Last week's Loaf included a brief piece by Scott Henry about the closing of two gay bars. One of them was the Phoenix on Ponce.
"The bunker-like bar," Scott wrote, "served as the most visible reminder of the days when the surrounding mile of Ponce de Leon Avenue was a disreputable stretch peopled by street hustlers and the down-and-out."
Well, that resolves the mystery of why I lived across the street from the Phoenix for two years in the early '90s, and a couple of blocks away for several years in the '80s. And, no, I wasn't a street hustler.
The Phoenix closed because its owner died. However, Scott also reported that the bar's liquor license had been revoked "after police caught a customer getting a blowjob in the bathroom." I'm sure I wasn't the only middle-aged gay man to laugh very hard upon reading that. I was surprised that it occurred as discreetly as it did -- in the bathroom instead of on the patio or in the middle of the bar.
I never went to the Phoenix. Well, I did walk over there once with a friend when I was living across the street. I put one foot through the door, took a look, and a drunk man with approximately three teeth lunged for me. I literally turned on my heel and sprinted away. My friend told this story to everyone for years because I was notorious for having no limits to my curiosity about the depraved. Seriously, had Fellini made a movie based on Genet's "Our Lady of the Flowers," it probably would have looked a good bit like the Phoenix.
While the Phoenix set the depravity bar for me, I had frequently been to the bar's earlier incarnation as P's Annex in the late '70s. It got its name from Ms. P's, the city's most notorious gay bar, located in the basement of the hotel across the parking lot. The Annex served as Ms. P's performance space for a time. These were the years when drag shows -- like the rococo spectacles at the Sweet Gum Head, the city's big show bar -- were de rigeur.
Ms. P's dilemma, I guess, was that it was supposedly a "leather bar," where men in women's clothing would be inappropriate for the bar's testosterone-drenched mood. Nonetheless, we had to have our dose of drag. The shows at the Annex were completely the opposite of the Sweet Gum Head's, where every number was precisely choreographed and the drag queens, like my friend Lavita Allen, tried to look as much like women as possible.
The shows at the Annex, on the other hand, featured what came to be called "gender-fuck drag," in which the performers made no effort to fully disguise their male gender. Picture bearded ladies. The shows were chaotic and although they mainly featured the disco music of the time, they also anticipated, by their play with gender, the New Wave movement that would soon eclipse disco (and find expression in local drag goddess Lily White).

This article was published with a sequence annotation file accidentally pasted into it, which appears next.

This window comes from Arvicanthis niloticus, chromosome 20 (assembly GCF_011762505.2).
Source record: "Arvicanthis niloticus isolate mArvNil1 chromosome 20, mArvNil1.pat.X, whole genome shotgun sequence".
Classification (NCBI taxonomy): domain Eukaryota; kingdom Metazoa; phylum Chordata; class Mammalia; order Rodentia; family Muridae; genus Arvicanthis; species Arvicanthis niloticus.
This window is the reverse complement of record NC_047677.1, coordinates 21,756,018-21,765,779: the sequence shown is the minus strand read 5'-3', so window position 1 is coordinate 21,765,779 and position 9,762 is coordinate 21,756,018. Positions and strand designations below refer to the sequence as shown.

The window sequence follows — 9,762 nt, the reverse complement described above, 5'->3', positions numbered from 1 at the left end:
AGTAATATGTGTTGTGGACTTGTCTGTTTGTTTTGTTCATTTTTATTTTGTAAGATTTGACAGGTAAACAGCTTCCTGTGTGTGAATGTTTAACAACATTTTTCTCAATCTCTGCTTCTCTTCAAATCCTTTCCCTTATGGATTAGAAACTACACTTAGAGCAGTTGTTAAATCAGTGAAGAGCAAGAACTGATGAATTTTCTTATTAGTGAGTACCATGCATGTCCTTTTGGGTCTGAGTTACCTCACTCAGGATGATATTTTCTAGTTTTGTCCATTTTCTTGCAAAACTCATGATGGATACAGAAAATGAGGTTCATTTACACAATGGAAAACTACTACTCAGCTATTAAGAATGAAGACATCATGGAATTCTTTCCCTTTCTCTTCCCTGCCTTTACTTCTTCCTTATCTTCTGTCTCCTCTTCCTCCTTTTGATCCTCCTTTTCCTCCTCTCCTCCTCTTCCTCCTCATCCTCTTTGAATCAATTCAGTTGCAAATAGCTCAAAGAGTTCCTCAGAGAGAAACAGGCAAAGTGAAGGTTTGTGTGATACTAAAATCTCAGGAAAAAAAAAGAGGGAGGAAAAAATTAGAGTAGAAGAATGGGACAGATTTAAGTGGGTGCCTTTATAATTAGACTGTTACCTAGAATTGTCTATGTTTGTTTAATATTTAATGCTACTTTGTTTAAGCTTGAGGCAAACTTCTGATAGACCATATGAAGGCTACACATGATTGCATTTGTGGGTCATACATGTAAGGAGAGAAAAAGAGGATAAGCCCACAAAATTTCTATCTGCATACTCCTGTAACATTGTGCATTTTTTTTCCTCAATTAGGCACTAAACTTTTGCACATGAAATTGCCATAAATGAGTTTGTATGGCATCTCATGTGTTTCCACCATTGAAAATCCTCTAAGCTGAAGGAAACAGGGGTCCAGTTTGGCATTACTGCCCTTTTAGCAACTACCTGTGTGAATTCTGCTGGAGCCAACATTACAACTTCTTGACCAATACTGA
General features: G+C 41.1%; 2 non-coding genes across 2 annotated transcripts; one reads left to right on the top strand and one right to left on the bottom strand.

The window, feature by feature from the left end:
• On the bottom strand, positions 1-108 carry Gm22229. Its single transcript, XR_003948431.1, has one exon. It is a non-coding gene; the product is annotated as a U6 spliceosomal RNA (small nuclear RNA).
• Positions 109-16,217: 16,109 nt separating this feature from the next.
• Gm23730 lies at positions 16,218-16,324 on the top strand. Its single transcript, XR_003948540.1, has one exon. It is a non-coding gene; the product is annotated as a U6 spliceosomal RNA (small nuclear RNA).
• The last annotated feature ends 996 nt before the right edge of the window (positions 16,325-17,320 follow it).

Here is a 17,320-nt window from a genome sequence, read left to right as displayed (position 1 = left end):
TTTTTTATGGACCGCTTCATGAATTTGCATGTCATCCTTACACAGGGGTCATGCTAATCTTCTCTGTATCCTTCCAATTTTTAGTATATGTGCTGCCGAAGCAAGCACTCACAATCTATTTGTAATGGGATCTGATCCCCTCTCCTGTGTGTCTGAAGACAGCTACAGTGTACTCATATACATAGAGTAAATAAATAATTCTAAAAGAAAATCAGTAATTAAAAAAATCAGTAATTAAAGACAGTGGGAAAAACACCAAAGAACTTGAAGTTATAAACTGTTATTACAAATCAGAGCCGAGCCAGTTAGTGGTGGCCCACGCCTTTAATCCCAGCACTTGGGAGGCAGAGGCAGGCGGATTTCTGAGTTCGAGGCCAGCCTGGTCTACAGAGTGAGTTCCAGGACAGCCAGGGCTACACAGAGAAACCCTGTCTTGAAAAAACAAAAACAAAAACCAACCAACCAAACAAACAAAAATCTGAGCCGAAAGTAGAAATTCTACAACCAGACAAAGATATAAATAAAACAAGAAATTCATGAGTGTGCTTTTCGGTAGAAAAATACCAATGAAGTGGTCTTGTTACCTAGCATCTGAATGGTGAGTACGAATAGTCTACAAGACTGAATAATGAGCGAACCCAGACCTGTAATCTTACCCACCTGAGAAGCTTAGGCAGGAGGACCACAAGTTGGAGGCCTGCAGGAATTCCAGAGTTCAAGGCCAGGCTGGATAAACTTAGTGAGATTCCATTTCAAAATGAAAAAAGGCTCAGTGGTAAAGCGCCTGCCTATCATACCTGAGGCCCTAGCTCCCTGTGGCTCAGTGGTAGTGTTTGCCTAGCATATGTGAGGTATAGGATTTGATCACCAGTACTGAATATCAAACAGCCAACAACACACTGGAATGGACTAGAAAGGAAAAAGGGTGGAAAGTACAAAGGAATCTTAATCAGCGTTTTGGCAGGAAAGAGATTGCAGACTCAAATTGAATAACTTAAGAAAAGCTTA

Besides nostalgia, what mainly struck me, reading the report of the Phoenix's closing, was how little some things have changed over the years. Ms. P's was infamous for its weekly "blackout party," on Wednesdays, as I recall. The rear of the bar would fill to the point of involuntary frottage and, eventually, someone would unscrew the single red light bulb in the low ceiling. Then the sex began. Yeah, I know: shocking. But it happens all over the world, especially in countless bars in Europe, and nobody cares.
At Ms. P's, the cops would occasionally show up, and somehow the red light would be illuminated to warn everyone to reassume a comparatively puritanical demeanor. Now and then, though, people would be arrested. I was there one evening when 10 or 15 men were led out the door in a virtual conga line.
That the cops are still sneaking into bars to catch people having sex and that Mayor Shirley Franklin would approve revocation of liquor licenses over such a triviality is pathetically -- I don't know -- retro. Or it should be.
To be sure, many gay men find such still-common sexual behavior objectionable, just as they find drag queens and any other gender deviation embarrassing. And I certainly have no nostalgia myself for the criminal status of all gay people 20 years ago. It was infuriating to passively watch the police corral randomly selected men for arrest at Ms. P's so many years ago. We were all corralled, psychologically. Many still are.
Whatever your opinion, surely a bathroom blowjob is not still worthy of arrest and loss of a business license.Cliff Bostock holds a Ph.D. in depth psychology. For information on his private practice, go to www.cliffbostock.com.
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